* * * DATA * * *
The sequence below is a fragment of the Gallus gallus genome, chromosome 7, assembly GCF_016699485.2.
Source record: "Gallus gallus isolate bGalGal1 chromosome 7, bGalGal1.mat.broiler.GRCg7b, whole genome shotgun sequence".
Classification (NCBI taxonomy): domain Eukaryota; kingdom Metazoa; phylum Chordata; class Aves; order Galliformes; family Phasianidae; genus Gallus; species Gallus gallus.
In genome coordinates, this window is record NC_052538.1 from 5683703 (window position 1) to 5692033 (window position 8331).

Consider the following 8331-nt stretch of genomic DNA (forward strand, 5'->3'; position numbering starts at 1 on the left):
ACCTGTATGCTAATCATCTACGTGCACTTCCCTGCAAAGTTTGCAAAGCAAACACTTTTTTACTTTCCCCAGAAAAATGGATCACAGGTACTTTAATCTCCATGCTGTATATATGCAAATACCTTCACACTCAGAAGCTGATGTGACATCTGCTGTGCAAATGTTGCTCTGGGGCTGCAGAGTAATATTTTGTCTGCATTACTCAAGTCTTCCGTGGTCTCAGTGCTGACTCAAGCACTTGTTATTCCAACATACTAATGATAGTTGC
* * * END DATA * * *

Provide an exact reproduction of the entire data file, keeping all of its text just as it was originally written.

The sequence below is a fragment of the Gallus gallus genome, chromosome 7, assembly GCF_016699485.2.
Source record: "Gallus gallus isolate bGalGal1 chromosome 7, bGalGal1.mat.broiler.GRCg7b, whole genome shotgun sequence".
Classification (NCBI taxonomy): domain Eukaryota; kingdom Metazoa; phylum Chordata; class Aves; order Galliformes; family Phasianidae; genus Gallus; species Gallus gallus.
In genome coordinates, this window is record NC_052538.1 from 5683703 (window position 1) to 5692033 (window position 8331).

Consider the following 8331-nt stretch of genomic DNA (forward strand, 5'->3'; position numbering starts at 1 on the left):
ACCTGTATGCTAATCATCTACGTGCACTTCCCTGCAAAGTTTGCAAAGCAAACACTTTTTTACTTTCCCCAGAAAAATGGATCACAGGTACTTTAATCTCCATGCTGTATATATGCAAATACCTTCACACTCAGAAGCTGATGTGACATCTGCTGTGCAAATGTTGCTCTGGGGCTGCAGAGTAATATTTTGTCTGCATTACTCAAGTCTTCCGTGGTCTCAGTGCTGACTCAAGCACTTGTTATTCCAACATACTAATGATAGTTGC